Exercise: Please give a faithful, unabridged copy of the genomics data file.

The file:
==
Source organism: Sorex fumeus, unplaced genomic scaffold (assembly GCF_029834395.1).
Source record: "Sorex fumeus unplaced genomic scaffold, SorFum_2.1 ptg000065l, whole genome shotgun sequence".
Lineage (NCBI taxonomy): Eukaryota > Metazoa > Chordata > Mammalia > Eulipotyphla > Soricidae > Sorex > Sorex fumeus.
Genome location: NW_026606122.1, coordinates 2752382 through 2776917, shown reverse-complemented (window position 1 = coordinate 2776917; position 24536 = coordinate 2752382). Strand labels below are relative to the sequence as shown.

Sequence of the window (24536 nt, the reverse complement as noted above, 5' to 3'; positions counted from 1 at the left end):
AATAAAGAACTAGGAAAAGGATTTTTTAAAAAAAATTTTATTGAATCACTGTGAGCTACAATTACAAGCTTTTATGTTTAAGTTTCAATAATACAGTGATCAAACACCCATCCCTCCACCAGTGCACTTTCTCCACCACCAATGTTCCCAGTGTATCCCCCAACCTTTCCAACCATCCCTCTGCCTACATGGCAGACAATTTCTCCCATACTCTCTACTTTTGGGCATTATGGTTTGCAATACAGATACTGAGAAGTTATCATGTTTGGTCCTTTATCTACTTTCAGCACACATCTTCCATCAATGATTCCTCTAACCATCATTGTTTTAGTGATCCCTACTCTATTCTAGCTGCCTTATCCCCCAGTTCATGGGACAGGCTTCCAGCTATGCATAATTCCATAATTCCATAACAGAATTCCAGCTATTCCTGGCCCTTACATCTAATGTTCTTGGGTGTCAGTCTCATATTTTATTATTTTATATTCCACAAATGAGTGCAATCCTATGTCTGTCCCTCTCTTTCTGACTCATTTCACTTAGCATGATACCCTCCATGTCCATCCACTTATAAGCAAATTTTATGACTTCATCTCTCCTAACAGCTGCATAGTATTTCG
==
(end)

Source organism: Sorex fumeus, unplaced genomic scaffold (assembly GCF_029834395.1).
Source record: "Sorex fumeus unplaced genomic scaffold, SorFum_2.1 ptg000065l, whole genome shotgun sequence".
Lineage (NCBI taxonomy): Eukaryota > Metazoa > Chordata > Mammalia > Eulipotyphla > Soricidae > Sorex > Sorex fumeus.
Genome location: NW_026606122.1, coordinates 2752382 through 2776917, shown reverse-complemented (window position 1 = coordinate 2776917; position 24536 = coordinate 2752382). Strand labels below are relative to the sequence as shown.

Sequence of the window (24536 nt, the reverse complement as noted above, 5' to 3'; positions counted from 1 at the left end):
AATAAAGAACTAGGAAAAGGATTTTTTAAAAAAAATTTTATTGAATCACTGTGAGCTACAATTACAAGCTTTTATGTTTAAGTTTCAATAATACAGTGATCAAACACCCATCCCTCCACCAGTGCACTTTCTCCACCACCAATGTTCCCAGTGTATCCCCCAACCTTTCCAACCATCCCTCTGCCTACATGGCAGACAATTTCTCCCATACTCTCTACTTTTGGGCATTATGGTTTGCAATACAGATACTGAGAAGTTATCATGTTTGGTCCTTTATCTACTTTCAGCACACATCTTCCATCAATGATTCCTCTAACCATCATTGTTTTAGTGATCCCTACTCTATTCTAGCTGCCTTATCCCCCAGTTCATGGGACAGGCTTCCAGCTATGCATAATTCCATAATTCCATAACAGAATTCCAGCTATTCCTGGCCCTTACATCTAATGTTCTTGGGTGTCAGTCTCATATTTTATTATTTTATATTCCACAAATGAGTGCAATCCTATGTCTGTCCCTCTCTTTCTGACTCATTTCACTTAGCATGATACCCTCCATGTCCATCCACTTATAAGCAAATTTTATGACTTCATCTCTCCTAACAGCTGCATAGTATTTCG